Orwell describes the mentality of this “nationalism” or rather “chauvinism” as follows:
“Nationalism, on the other hand [as opposed to patriotism], is inseparable from the desire for power. The abiding purpose of every nationalist is to secure more power and more prestige, NOT for himself but for the nation or other unit in which he has chosen to sink his own individuality………….He sees history, especially contemporary history, as the endless rise and decline of great power units, and every event that happens seems to him a demonstration that his own side is on the upgrade and some hated rival is on the downgrade. But finally, it is important not to confuse nationalism with mere worship of success. The nationalist does not go on the principle of simply ganging up with the strongest side. On the contrary, having picked his side, he persuades himself that it IS the strongest, and is able to stick to his belief even when the facts are overwhelmingly against him. Nationalism is power-hunger tempered by self-deception. Every nationalist is capable of the most flagrant dishonesty, but he is also–since he is conscious of serving something bigger than himself–unshakeably certain of being in the right.”
Fortunately Orwell’s has advice on resisting “nationalism”:
“As for the nationalistic loves and hatreds that I have spoken of, they are part of the make-up of most of us, whether we like it or not. Whether it is possible to get rid of them I do not know, but I do believe that it is possible to struggle against them, and that this is essentially a MORAL effort. It is a question first of all of discovering what one really is, what one’s own feelings really are, and then of making allowance for the inevitable bias.”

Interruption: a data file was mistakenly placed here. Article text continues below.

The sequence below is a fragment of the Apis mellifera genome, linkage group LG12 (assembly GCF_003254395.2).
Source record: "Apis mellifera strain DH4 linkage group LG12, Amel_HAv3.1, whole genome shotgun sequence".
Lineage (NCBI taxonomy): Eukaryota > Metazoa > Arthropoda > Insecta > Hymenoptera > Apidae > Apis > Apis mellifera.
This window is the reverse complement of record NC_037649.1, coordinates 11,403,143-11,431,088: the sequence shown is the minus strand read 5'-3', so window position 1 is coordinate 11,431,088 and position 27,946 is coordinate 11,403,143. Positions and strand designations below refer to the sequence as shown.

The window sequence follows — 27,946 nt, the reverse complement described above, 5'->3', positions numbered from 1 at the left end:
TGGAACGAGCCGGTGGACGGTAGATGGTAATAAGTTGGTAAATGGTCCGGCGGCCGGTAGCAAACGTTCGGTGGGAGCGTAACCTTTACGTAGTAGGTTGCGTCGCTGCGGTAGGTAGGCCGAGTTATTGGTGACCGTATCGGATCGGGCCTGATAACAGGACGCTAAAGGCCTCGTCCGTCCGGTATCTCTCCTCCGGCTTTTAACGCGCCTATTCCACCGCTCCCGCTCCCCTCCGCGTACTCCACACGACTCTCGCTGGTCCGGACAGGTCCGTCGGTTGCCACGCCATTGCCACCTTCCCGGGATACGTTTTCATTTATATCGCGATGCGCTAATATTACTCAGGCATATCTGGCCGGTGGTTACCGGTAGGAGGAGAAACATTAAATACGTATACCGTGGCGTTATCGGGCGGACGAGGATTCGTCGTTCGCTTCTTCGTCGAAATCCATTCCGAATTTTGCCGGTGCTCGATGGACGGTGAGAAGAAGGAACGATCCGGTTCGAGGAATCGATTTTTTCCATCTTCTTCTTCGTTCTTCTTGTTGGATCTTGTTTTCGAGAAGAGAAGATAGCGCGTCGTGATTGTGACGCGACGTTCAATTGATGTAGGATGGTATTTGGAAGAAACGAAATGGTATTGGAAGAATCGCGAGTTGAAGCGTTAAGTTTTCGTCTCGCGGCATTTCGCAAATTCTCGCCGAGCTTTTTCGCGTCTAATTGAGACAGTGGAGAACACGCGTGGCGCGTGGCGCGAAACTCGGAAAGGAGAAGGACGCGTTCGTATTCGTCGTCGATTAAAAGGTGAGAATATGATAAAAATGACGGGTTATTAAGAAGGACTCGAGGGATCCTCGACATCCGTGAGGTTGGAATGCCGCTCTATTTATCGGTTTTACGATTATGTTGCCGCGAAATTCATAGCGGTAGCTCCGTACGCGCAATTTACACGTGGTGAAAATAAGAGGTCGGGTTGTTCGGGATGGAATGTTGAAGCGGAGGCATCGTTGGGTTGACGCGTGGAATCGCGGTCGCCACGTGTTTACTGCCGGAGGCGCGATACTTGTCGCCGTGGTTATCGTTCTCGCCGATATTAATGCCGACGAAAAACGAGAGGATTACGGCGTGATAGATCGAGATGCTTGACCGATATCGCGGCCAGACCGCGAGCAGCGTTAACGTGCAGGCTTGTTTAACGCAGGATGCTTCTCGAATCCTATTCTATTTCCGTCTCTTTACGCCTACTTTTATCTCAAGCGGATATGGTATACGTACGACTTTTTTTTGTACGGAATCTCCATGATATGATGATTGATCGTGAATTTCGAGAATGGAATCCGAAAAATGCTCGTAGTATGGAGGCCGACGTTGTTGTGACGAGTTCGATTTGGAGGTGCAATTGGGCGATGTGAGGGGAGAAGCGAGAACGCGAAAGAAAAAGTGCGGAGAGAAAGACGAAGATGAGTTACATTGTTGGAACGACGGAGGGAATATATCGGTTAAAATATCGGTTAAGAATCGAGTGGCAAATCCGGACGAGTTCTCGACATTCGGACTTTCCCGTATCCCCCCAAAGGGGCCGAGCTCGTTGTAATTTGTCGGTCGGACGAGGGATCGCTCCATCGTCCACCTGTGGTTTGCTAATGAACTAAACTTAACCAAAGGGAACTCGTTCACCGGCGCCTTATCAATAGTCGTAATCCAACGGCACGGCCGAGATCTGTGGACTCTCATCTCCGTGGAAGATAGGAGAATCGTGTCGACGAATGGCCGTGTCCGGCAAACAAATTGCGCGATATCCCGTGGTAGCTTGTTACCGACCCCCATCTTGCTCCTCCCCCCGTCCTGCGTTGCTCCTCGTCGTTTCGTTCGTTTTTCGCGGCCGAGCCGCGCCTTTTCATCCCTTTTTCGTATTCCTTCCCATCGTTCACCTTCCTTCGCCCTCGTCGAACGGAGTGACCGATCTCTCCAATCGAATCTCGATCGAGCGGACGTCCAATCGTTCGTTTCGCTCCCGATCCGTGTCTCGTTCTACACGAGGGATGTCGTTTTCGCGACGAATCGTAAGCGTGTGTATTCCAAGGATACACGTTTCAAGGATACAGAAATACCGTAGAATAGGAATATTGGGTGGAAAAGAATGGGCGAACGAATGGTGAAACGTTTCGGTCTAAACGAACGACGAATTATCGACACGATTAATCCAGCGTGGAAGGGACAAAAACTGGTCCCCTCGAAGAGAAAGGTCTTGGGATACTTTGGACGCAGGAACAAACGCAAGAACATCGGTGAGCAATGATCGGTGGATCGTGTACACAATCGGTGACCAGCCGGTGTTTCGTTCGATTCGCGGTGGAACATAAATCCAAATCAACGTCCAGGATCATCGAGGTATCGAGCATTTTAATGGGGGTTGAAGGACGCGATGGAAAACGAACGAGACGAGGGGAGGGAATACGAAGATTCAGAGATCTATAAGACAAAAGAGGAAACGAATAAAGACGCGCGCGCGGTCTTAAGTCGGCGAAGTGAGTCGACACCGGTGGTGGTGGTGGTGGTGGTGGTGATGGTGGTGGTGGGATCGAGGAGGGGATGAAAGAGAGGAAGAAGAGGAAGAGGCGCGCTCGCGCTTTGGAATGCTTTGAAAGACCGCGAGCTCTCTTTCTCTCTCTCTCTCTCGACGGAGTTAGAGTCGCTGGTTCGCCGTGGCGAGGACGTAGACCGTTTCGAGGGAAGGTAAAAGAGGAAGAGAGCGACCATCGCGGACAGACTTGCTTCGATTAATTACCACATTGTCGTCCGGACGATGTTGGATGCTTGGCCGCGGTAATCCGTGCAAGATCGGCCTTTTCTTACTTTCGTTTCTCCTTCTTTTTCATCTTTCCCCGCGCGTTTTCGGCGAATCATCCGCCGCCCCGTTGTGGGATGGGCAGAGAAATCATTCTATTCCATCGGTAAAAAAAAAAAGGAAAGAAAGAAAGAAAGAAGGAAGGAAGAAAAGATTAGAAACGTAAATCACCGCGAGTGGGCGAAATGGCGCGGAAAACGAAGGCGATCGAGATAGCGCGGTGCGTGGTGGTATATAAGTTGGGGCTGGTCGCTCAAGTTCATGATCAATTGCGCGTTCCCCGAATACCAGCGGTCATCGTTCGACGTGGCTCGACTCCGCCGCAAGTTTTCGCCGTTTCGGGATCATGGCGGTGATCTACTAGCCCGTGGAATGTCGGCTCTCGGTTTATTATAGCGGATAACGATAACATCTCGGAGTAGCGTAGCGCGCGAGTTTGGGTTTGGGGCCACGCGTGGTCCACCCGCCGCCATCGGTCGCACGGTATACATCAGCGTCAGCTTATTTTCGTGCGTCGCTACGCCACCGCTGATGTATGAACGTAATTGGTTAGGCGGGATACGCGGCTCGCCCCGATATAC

He describes political “nationalism” as a transfer of group feeling, away from older declining territorial and religious allegiances, towards some other external object, in this case a set of interlocking beliefs.
Orwell describes a number of “nationalisms” of which “pacifism” and “class feeling” are the ones that connect most closely to the contemporary “foul abscess” of the inability of Western left wing progressives to support the Syrian Revolution and more generally the struggle for representative government in the MENA region:
“(iv) CLASS FEELING. Among upper-class and middle-class intellectuals, only in the transposed form–i.e. as a belief in the superiority of the proletariat. Here again, inside the intelligentsia, the pressure of public opinion is overwhelming. Nationalistic loyalty towards the proletariat, and most vicious theoretical hatred of the bourgeoisie, can and often do co-exist with ordinary snobbishness in everyday life.